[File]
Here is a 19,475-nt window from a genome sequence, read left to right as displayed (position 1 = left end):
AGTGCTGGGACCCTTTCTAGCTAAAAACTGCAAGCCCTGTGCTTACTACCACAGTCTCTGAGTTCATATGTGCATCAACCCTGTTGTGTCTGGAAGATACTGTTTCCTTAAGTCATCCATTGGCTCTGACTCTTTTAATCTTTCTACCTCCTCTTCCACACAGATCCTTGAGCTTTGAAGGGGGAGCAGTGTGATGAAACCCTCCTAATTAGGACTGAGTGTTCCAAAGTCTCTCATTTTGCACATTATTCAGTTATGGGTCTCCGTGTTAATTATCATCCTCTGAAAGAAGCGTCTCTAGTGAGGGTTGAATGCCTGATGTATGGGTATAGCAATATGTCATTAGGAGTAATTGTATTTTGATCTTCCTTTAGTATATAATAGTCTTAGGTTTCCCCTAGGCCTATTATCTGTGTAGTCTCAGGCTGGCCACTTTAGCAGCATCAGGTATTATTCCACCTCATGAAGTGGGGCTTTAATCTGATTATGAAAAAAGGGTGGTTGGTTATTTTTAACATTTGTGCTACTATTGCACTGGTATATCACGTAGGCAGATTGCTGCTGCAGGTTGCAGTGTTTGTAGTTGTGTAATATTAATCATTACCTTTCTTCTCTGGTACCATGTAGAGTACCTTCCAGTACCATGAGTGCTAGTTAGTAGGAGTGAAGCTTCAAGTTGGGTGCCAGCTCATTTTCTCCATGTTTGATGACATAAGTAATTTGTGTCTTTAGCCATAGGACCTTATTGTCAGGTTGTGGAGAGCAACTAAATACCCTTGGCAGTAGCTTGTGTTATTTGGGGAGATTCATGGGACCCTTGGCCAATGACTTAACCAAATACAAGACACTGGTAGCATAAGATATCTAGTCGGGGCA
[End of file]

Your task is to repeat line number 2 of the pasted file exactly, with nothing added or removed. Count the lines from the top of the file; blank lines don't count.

AGTGCTGGGACCCTTTCTAGCTAAAAACTGCAAGCCCTGTGCTTACTACCACAGTCTCTGAGTTCATATGTGCATCAACCCTGTTGTGTCTGGAAGATACTGTTTCCTTAAGTCATCCATTGGCTCTGACTCTTTTAATCTTTCTACCTCCTCTTCCACACAGATCCTTGAGCTTTGAAGGGGGAGCAGTGTGATGAAACCCTCCTAATTAGGACTGAGTGTTCCAAAGTCTCTCATTTTGCACATTATTCAGTTATGGGTCTCCGTGTTAATTATCATCCTCTGAAAGAAGCGTCTCTAGTGAGGGTTGAATGCCTGATGTATGGGTATAGCAATATGTCATTAGGAGTAATTGTATTTTGATCTTCCTTTAGTATATAATAGTCTTAGGTTTCCCCTAGGCCTATTATCTGTGTAGTCTCAGGCTGGCCACTTTAGCAGCATCAGGTATTATTCCACCTCATGAAGTGGGGCTTTAATCTGATTATGAAAAAAGGGTGGTTGGTTATTTTTAACATTTGTGCTACTATTGCACTGGTATATCACGTAGGCAGATTGCTGCTGCAGGTTGCAGTGTTTGTAGTTGTGTAATATTAATCATTACCTTTCTTCTCTGGTACCATGTAGAGTACCTTCCAGTACCATGAGTGCTAGTTAGTAGGAGTGAAGCTTCAAGTTGGGTGCCAGCTCATTTTCTCCATGTTTGATGACATAAGTAATTTGTGTCTTTAGCCATAGGACCTTATTGTCAGGTTGTGGAGAGCAACTAAATACCCTTGGCAGTAGCTTGTGTTATTTGGGGAGATTCATGGGACCCTTGGCCAATGACTTAACCAAATACAAGACACTGGTAGCATAAGATATCTAGTCGGGGCA